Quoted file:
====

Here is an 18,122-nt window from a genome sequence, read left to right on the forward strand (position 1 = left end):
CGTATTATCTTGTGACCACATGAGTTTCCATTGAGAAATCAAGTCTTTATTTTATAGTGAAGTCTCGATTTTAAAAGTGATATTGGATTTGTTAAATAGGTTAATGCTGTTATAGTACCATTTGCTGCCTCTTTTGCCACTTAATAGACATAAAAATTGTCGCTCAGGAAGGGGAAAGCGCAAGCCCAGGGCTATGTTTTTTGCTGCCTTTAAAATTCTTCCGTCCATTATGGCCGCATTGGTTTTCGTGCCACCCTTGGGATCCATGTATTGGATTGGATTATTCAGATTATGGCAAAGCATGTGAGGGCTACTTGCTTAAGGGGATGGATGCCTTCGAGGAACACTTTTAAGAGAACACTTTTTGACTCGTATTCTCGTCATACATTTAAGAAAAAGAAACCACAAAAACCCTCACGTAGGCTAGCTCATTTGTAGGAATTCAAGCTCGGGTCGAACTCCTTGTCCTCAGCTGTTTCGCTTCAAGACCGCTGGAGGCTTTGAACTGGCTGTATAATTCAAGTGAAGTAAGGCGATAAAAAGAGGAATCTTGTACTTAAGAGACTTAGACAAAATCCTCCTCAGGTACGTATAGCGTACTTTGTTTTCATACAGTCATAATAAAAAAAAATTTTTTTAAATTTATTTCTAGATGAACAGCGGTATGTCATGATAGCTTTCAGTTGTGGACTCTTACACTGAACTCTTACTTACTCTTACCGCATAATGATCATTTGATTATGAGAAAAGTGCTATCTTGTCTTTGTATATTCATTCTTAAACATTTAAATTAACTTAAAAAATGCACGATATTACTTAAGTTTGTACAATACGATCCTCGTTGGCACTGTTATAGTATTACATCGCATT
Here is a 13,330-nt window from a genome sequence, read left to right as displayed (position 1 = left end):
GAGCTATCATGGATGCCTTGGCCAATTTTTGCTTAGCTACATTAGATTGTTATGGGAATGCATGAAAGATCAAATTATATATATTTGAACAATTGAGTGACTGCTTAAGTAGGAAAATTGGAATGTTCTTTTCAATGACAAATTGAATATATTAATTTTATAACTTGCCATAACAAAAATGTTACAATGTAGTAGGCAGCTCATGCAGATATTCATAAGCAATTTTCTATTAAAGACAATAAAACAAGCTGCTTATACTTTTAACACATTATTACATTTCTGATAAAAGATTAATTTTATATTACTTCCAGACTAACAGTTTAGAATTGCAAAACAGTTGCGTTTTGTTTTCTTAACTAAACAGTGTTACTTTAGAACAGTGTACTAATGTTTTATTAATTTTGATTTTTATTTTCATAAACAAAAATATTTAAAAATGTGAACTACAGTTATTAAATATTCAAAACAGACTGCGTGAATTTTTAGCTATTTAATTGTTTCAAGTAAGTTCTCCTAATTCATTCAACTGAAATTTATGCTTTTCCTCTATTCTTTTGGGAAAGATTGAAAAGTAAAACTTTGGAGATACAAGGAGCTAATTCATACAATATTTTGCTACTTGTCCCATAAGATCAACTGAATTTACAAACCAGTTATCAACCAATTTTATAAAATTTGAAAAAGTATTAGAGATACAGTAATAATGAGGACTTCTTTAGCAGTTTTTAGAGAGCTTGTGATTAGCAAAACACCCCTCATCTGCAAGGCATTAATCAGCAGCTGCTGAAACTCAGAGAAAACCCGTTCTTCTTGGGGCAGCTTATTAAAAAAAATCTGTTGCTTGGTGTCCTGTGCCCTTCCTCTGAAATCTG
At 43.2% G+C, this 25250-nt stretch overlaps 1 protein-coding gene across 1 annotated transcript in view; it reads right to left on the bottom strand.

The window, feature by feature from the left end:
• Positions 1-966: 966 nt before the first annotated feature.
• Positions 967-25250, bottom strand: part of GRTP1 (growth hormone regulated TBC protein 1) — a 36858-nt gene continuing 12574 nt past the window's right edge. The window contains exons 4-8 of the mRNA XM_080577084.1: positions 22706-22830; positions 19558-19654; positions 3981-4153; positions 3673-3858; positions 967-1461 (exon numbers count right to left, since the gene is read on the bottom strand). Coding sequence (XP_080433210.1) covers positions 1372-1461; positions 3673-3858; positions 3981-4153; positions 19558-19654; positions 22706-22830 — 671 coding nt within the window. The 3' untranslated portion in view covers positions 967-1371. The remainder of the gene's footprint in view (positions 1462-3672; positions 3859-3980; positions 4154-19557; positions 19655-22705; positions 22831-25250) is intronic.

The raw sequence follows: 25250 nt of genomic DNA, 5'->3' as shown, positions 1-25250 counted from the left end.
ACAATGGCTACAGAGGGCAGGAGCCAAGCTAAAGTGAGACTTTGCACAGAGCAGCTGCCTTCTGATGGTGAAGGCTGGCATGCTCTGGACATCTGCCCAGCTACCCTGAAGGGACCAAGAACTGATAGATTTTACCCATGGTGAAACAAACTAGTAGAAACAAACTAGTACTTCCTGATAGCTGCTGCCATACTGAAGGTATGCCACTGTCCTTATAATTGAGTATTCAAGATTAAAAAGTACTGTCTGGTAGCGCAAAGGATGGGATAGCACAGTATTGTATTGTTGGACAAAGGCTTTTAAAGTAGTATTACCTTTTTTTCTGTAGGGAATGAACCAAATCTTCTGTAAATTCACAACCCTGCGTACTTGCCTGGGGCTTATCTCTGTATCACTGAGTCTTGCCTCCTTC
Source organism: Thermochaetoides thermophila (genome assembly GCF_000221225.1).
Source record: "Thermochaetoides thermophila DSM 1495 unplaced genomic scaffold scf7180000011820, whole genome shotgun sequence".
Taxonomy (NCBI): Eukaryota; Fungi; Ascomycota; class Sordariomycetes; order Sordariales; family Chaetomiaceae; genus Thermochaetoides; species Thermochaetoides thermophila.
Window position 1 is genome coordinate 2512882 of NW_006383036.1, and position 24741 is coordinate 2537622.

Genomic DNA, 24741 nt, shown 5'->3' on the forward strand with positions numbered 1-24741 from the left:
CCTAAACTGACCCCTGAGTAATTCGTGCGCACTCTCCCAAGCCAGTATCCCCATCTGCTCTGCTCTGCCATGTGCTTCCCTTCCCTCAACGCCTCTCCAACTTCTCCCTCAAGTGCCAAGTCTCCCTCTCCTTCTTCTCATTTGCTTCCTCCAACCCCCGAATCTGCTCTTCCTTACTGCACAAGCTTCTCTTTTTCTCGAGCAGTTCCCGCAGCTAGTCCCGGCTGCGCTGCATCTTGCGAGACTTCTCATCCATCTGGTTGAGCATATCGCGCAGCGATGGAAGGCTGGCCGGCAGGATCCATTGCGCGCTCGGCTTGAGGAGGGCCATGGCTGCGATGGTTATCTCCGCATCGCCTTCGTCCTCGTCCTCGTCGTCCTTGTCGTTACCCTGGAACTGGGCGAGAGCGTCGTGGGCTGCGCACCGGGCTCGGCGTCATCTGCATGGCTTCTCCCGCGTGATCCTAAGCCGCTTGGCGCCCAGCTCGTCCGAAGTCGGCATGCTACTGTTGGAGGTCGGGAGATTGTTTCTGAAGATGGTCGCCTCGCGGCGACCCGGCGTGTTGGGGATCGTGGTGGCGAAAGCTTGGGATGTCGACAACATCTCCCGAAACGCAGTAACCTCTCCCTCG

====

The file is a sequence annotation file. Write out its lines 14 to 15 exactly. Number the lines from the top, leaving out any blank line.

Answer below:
Window position 1 is genome coordinate 2512882 of NW_006383036.1, and position 24741 is coordinate 2537622.

Genomic DNA, 24741 nt, shown 5'->3' on the forward strand with positions numbered 1-24741 from the left: